Because of the wide range of injuries that could be present, recovery times can vary. Other factors like age, smoking, and medical conditions such as diabetes can also have an impact on healing. Patients will be expected to be non-weight bearing for several months after surgery. Casting and splinting may likely follow surgery to help further immobilize the joint and minimize movement while the bone heals. A non-weight bearing scooter is recommended. It could take as soon as six weeks for the bones to fuse together, but may take longer depending on the individual. Soft tissue structures such as ligaments will take longer to heal. Your doctor will instruct when to progress to partial and full weight bearing. It is essential to not put weight on your ankle until told to do so. Placing pressure on the joint too soon might shift the bones if they have not set yet. Two to three months is the typical time frame for progression to full weight bearing. Most individuals can expect to be back to regular activities such as work and driving after three months.

Prognosis

Physical therapy will be essential during the recovery period and beyond. It is important to train your foot and ankle in the months after healing is completed. Studies have shown that patients can still be in the recovery process for up to two years after surgery. This all depends on the extent of the injury. Some severe injuries like a pilon fracture could also limit the function of an individual even after healing is completed. Athletes for example may not be able to reach the full range of activity that they had before surgery. Again, this all depends on the individual and the extent of the injury. Your doctor and other healthcare professionals will help to assess and reach the level of activity that you will be able to obtain. Lastly, depending on the severity of the injury your ankle joint might see damage to the cartilage. This could lead to the onset of arthritis in the future. However, there are conservative and operative techniques that could be employed to take care of arthritis should symptoms arise.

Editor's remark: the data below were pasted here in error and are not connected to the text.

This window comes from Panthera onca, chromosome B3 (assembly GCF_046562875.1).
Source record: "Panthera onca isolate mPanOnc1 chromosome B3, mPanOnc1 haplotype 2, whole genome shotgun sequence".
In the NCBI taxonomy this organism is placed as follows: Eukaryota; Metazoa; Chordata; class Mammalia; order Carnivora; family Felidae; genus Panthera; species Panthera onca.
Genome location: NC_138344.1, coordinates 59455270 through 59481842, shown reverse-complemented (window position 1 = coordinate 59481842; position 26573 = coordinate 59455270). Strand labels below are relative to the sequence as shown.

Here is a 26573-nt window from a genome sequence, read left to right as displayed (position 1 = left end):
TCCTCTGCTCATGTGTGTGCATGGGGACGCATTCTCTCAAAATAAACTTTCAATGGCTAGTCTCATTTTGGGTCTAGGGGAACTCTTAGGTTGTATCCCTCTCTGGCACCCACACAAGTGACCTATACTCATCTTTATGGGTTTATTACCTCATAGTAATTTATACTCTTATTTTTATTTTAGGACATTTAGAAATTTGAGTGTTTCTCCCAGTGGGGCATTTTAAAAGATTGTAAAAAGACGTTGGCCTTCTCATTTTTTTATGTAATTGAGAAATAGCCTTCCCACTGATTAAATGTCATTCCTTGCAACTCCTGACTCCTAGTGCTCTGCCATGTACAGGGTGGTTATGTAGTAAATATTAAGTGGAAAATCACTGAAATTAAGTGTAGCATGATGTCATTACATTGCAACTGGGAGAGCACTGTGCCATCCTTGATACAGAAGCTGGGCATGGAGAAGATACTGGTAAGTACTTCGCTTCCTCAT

Disclaimer: The information compiled in this guide was taken from sources made available to the public and from consultation with orthopedic surgeons. We are not medical professionals and do not regard ourselves as experts. Always listen to the instructions given by your doctor first and foremost. However, we encourage patient education and recommend that you research your injury further. Your medical institution website may have further useful information. Otherwise please check our list sources for more detailed reading.

Sources

1.)   http://www.hss.edu/condition-list_foot-ankle.asp

2.)   http://www.footeducation.com/foot-and-ankle-conditions

3.)   http://orthoinfo.aaos.org/menus/foot.cfm